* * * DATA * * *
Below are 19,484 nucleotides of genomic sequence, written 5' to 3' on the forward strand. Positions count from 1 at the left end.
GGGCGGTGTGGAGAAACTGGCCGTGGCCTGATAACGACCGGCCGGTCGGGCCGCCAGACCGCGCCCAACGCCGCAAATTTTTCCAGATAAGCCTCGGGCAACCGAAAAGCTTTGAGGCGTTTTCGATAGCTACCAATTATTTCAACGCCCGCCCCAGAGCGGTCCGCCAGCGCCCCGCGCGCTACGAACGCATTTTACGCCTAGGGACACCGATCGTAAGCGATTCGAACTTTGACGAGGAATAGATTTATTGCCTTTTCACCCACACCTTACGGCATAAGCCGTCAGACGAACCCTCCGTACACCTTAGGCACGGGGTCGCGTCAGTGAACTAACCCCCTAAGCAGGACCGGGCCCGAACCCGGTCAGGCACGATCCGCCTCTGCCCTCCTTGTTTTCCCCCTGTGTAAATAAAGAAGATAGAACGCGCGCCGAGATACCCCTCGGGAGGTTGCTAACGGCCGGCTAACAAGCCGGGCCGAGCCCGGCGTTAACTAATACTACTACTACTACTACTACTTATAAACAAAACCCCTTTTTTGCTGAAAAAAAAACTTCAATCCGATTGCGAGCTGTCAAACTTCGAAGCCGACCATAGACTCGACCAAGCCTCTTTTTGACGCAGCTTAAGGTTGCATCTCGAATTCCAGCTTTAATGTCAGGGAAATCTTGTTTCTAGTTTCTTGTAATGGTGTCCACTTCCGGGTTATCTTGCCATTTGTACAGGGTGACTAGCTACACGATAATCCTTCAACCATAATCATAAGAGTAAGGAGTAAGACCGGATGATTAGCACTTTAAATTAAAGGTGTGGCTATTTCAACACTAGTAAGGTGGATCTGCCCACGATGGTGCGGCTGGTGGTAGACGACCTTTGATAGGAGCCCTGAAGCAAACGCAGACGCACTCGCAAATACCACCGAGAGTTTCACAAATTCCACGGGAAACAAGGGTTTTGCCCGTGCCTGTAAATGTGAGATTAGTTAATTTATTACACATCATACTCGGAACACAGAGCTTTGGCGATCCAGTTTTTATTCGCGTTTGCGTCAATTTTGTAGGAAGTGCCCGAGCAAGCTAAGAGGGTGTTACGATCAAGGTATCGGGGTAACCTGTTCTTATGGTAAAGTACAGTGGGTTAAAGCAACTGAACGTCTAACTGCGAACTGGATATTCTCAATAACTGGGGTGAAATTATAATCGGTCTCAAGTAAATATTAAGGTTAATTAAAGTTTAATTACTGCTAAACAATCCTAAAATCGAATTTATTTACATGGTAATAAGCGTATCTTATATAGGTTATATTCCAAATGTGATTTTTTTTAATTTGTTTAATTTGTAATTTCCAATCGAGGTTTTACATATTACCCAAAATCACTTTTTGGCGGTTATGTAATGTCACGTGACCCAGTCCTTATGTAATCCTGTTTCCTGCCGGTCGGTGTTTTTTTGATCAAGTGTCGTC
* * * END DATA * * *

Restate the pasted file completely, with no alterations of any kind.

Below are 19,484 nucleotides of genomic sequence, written 5' to 3' on the forward strand. Positions count from 1 at the left end.
GGGCGGTGTGGAGAAACTGGCCGTGGCCTGATAACGACCGGCCGGTCGGGCCGCCAGACCGCGCCCAACGCCGCAAATTTTTCCAGATAAGCCTCGGGCAACCGAAAAGCTTTGAGGCGTTTTCGATAGCTACCAATTATTTCAACGCCCGCCCCAGAGCGGTCCGCCAGCGCCCCGCGCGCTACGAACGCATTTTACGCCTAGGGACACCGATCGTAAGCGATTCGAACTTTGACGAGGAATAGATTTATTGCCTTTTCACCCACACCTTACGGCATAAGCCGTCAGACGAACCCTCCGTACACCTTAGGCACGGGGTCGCGTCAGTGAACTAACCCCCTAAGCAGGACCGGGCCCGAACCCGGTCAGGCACGATCCGCCTCTGCCCTCCTTGTTTTCCCCCTGTGTAAATAAAGAAGATAGAACGCGCGCCGAGATACCCCTCGGGAGGTTGCTAACGGCCGGCTAACAAGCCGGGCCGAGCCCGGCGTTAACTAATACTACTACTACTACTACTACTTATAAACAAAACCCCTTTTTTGCTGAAAAAAAAACTTCAATCCGATTGCGAGCTGTCAAACTTCGAAGCCGACCATAGACTCGACCAAGCCTCTTTTTGACGCAGCTTAAGGTTGCATCTCGAATTCCAGCTTTAATGTCAGGGAAATCTTGTTTCTAGTTTCTTGTAATGGTGTCCACTTCCGGGTTATCTTGCCATTTGTACAGGGTGACTAGCTACACGATAATCCTTCAACCATAATCATAAGAGTAAGGAGTAAGACCGGATGATTAGCACTTTAAATTAAAGGTGTGGCTATTTCAACACTAGTAAGGTGGATCTGCCCACGATGGTGCGGCTGGTGGTAGACGACCTTTGATAGGAGCCCTGAAGCAAACGCAGACGCACTCGCAAATACCACCGAGAGTTTCACAAATTCCACGGGAAACAAGGGTTTTGCCCGTGCCTGTAAATGTGAGATTAGTTAATTTATTACACATCATACTCGGAACACAGAGCTTTGGCGATCCAGTTTTTATTCGCGTTTGCGTCAATTTTGTAGGAAGTGCCCGAGCAAGCTAAGAGGGTGTTACGATCAAGGTATCGGGGTAACCTGTTCTTATGGTAAAGTACAGTGGGTTAAAGCAACTGAACGTCTAACTGCGAACTGGATATTCTCAATAACTGGGGTGAAATTATAATCGGTCTCAAGTAAATATTAAGGTTAATTAAAGTTTAATTACTGCTAAACAATCCTAAAATCGAATTTATTTACATGGTAATAAGCGTATCTTATATAGGTTATATTCCAAATGTGATTTTTTTTAATTTGTTTAATTTGTAATTTCCAATCGAGGTTTTACATATTACCCAAAATCACTTTTTGGCGGTTATGTAATGTCACGTGACCCAGTCCTTATGTAATCCTGTTTCCTGCCGGTCGGTGTTTTTTTGATCAAGTGTCGTC